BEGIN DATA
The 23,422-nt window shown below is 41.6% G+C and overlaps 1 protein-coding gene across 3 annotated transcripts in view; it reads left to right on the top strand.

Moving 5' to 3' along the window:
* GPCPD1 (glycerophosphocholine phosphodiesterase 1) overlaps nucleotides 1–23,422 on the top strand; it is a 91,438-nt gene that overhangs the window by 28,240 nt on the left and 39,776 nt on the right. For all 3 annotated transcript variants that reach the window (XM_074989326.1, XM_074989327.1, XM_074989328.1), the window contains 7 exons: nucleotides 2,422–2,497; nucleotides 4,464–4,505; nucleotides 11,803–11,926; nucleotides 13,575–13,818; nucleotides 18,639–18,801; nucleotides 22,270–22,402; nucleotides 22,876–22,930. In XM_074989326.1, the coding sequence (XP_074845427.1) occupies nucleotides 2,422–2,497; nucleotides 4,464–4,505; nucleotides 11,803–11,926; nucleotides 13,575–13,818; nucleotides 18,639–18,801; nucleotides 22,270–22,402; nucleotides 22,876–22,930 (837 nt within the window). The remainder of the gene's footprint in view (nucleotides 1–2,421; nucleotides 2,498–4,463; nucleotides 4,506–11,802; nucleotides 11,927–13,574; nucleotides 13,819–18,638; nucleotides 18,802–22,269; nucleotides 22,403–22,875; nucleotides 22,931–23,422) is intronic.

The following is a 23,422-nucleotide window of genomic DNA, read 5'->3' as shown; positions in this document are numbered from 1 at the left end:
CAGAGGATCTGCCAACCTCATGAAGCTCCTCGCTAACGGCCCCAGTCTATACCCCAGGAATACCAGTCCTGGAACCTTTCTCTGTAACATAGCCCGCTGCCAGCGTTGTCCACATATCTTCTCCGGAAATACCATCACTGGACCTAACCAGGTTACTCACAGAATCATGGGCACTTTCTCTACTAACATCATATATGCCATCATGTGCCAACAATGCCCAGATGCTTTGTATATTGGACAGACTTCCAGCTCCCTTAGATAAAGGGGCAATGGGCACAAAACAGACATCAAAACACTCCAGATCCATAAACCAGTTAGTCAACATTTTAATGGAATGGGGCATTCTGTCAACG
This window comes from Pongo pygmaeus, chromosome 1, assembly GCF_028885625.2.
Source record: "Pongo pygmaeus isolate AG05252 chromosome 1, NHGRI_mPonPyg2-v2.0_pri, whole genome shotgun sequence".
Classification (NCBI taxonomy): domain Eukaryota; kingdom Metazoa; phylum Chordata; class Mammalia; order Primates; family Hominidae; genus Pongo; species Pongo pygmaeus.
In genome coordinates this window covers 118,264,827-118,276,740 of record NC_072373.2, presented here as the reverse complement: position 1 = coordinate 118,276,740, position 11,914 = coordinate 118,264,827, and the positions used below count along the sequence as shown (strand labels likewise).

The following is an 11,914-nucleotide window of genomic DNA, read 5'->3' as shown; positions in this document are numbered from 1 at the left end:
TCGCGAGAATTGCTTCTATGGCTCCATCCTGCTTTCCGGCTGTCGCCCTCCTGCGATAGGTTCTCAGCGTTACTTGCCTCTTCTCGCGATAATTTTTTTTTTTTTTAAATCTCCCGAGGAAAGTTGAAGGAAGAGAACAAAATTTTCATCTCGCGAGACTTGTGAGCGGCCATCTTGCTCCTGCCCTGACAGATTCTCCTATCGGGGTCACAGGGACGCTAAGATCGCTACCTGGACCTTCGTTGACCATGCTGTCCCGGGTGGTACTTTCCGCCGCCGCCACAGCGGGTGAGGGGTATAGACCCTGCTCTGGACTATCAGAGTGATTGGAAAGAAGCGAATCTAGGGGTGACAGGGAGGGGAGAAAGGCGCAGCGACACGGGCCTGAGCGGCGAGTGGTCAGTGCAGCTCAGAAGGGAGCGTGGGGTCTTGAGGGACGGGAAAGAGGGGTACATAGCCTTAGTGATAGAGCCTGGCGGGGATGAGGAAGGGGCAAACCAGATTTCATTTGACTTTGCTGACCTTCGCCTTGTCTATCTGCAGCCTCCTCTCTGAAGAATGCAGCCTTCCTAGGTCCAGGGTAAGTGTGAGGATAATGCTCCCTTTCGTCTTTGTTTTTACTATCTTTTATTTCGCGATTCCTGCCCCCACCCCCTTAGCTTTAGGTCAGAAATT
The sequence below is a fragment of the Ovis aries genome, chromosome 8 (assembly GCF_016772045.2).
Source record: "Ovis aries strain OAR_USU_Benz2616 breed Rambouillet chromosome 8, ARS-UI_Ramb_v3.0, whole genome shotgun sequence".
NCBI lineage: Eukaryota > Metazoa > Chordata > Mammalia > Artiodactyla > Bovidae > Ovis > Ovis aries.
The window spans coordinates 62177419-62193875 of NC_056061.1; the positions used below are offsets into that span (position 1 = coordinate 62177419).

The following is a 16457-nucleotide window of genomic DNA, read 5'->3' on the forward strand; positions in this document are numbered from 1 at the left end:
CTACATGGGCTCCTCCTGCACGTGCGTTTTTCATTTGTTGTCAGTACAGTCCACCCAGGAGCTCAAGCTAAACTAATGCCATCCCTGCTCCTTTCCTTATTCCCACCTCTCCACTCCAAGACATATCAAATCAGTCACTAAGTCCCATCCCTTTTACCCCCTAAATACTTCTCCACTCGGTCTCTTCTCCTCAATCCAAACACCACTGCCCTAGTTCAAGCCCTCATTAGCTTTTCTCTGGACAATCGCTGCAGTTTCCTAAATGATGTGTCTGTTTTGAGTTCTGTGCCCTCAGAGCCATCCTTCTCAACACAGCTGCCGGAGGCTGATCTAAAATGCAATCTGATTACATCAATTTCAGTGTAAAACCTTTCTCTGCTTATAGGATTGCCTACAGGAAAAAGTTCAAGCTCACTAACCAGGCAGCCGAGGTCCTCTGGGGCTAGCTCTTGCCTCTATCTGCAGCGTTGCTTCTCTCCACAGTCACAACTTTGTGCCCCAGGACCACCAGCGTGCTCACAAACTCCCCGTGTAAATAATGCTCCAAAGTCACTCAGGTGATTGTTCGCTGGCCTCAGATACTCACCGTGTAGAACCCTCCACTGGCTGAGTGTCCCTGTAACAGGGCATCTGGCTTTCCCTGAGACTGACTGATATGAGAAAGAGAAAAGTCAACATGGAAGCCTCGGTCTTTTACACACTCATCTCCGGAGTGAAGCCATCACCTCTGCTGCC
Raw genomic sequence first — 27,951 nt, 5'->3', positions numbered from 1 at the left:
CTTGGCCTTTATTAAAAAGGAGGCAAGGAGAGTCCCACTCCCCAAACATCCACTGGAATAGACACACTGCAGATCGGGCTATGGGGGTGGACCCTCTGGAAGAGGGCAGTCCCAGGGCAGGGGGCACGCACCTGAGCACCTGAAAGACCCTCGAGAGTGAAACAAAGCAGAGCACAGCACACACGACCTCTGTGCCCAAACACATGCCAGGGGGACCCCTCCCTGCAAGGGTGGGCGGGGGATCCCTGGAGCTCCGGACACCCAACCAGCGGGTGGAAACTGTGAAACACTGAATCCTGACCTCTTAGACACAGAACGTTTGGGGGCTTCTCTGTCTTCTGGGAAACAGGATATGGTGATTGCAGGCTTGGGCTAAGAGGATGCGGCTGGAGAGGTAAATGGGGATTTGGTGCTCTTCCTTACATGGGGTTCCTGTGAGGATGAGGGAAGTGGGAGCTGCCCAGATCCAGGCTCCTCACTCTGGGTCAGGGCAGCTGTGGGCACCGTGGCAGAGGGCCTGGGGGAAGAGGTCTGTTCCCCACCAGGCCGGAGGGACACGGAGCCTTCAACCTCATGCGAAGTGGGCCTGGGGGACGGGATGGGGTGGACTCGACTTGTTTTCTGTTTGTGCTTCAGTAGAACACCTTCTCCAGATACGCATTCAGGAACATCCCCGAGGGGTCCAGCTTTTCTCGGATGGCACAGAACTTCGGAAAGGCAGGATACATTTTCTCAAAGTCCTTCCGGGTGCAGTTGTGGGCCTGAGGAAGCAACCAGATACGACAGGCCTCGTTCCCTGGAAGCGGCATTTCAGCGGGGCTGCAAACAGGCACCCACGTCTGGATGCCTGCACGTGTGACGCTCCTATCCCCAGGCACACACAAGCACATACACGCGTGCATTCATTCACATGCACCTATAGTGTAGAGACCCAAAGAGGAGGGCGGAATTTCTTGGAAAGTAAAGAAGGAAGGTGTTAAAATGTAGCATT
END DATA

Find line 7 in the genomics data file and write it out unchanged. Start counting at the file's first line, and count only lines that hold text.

Source record: "Pongo pygmaeus isolate AG05252 chromosome 1, NHGRI_mPonPyg2-v2.0_pri, whole genome shotgun sequence".